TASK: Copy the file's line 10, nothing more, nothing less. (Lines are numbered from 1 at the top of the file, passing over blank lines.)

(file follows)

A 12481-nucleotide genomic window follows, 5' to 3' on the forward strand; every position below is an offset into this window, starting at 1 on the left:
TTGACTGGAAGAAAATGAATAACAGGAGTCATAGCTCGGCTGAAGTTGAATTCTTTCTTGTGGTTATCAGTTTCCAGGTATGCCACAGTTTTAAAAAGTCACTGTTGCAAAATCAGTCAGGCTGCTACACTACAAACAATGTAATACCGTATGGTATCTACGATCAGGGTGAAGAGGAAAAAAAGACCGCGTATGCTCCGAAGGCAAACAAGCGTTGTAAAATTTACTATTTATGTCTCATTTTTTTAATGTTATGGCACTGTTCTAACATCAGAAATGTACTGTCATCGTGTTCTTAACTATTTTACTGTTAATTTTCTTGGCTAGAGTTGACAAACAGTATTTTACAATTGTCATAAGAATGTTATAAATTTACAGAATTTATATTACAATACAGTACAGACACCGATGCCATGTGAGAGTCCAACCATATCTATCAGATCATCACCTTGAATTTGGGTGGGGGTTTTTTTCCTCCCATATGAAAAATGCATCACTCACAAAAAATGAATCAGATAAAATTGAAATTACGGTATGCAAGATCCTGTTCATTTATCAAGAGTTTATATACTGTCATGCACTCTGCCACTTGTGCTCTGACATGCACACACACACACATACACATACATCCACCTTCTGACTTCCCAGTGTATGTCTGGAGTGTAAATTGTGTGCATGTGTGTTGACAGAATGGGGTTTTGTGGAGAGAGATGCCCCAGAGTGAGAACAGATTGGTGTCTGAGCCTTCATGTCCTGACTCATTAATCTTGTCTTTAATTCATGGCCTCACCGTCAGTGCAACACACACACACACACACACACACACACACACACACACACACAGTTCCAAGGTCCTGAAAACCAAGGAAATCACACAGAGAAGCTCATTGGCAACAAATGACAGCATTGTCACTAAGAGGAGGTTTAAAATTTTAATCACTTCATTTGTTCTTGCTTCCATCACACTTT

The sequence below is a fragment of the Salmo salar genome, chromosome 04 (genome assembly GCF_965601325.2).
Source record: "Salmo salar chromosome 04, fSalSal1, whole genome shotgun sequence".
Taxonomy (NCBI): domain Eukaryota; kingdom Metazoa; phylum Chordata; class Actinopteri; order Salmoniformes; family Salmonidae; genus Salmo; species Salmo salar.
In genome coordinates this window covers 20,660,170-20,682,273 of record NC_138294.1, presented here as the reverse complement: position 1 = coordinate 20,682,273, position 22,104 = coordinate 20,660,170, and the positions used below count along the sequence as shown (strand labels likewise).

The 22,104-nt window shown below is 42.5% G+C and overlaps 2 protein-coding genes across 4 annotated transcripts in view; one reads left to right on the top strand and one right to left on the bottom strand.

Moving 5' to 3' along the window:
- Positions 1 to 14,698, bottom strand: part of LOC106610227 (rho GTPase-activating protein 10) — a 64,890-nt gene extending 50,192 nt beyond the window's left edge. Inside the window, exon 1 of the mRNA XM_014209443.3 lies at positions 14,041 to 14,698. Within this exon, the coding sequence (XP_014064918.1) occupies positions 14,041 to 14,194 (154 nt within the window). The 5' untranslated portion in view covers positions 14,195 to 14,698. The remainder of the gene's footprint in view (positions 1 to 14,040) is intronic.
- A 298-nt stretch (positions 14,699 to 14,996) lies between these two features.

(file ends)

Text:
- A 298-nt stretch (positions 14,699 to 14,996) lies between these two features.